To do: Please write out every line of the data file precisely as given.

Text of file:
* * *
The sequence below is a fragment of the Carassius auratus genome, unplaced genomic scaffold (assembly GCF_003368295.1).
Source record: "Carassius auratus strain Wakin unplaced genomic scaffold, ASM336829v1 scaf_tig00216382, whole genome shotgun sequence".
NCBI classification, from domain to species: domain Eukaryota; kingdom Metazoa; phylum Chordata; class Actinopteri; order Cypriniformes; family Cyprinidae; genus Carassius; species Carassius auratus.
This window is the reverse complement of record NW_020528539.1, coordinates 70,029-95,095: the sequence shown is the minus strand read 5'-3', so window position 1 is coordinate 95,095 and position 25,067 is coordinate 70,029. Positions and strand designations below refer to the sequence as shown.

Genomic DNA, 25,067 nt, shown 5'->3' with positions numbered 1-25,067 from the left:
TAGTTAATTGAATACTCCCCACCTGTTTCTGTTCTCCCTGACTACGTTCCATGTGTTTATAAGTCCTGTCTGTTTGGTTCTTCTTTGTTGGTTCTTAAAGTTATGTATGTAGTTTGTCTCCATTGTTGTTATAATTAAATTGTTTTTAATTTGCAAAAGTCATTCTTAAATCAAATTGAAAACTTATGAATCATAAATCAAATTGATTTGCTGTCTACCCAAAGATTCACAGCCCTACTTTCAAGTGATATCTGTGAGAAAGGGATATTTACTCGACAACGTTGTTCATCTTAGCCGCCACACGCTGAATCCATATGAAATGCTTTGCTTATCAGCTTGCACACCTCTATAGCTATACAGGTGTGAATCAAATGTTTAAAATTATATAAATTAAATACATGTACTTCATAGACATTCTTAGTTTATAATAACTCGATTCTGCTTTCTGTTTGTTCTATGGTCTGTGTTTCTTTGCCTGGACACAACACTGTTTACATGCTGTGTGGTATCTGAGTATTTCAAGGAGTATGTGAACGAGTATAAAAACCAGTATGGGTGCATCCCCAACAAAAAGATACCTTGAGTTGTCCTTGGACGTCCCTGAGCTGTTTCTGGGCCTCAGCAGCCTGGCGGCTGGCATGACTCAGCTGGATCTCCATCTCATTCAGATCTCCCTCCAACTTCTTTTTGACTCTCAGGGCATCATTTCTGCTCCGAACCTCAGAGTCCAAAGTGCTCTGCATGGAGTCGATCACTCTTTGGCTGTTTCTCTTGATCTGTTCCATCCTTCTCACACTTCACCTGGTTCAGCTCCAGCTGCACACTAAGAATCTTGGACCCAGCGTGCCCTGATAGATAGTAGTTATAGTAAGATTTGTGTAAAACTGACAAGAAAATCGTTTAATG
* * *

The sequence below is a fragment of the Carassius auratus genome, unplaced genomic scaffold (assembly GCF_003368295.1).
Source record: "Carassius auratus strain Wakin unplaced genomic scaffold, ASM336829v1 scaf_tig00216382, whole genome shotgun sequence".
NCBI classification, from domain to species: domain Eukaryota; kingdom Metazoa; phylum Chordata; class Actinopteri; order Cypriniformes; family Cyprinidae; genus Carassius; species Carassius auratus.
This window is the reverse complement of record NW_020528539.1, coordinates 70,029-95,095: the sequence shown is the minus strand read 5'-3', so window position 1 is coordinate 95,095 and position 25,067 is coordinate 70,029. Positions and strand designations below refer to the sequence as shown.

Genomic DNA, 25,067 nt, shown 5'->3' with positions numbered 1-25,067 from the left:
TAGTTAATTGAATACTCCCCACCTGTTTCTGTTCTCCCTGACTACGTTCCATGTGTTTATAAGTCCTGTCTGTTTGGTTCTTCTTTGTTGGTTCTTAAAGTTATGTATGTAGTTTGTCTCCATTGTTGTTATAATTAAATTGTTTTTAATTTGCAAAAGTCATTCTTAAATCAAATTGAAAACTTATGAATCATAAATCAAATTGATTTGCTGTCTACCCAAAGATTCACAGCCCTACTTTCAAGTGATATCTGTGAGAAAGGGATATTTACTCGACAACGTTGTTCATCTTAGCCGCCACACGCTGAATCCATATGAAATGCTTTGCTTATCAGCTTGCACACCTCTATAGCTATACAGGTGTGAATCAAATGTTTAAAATTATATAAATTAAATACATGTACTTCATAGACATTCTTAGTTTATAATAACTCGATTCTGCTTTCTGTTTGTTCTATGGTCTGTGTTTCTTTGCCTGGACACAACACTGTTTACATGCTGTGTGGTATCTGAGTATTTCAAGGAGTATGTGAACGAGTATAAAAACCAGTATGGGTGCATCCCCAACAAAAAGATACCTTGAGTTGTCCTTGGACGTCCCTGAGCTGTTTCTGGGCCTCAGCAGCCTGGCGGCTGGCATGACTCAGCTGGATCTCCATCTCATTCAGATCTCCCTCCAACTTCTTTTTGACTCTCAGGGCATCATTTCTGCTCCGAACCTCAGAGTCCAAAGTGCTCTGCATGGAGTCGATCACTCTTTGGCTGTTTCTCTTGATCTGTTCCATCCTTCTCACACTTCACCTGGTTCAGCTCCAGCTGCACACTAAGAATCTTGGACCCAGCGTGCCCTGATAGATAGTAGTTATAGTAAGATTTGTGTAAAACTGACAAGAAAATCGTTTAATG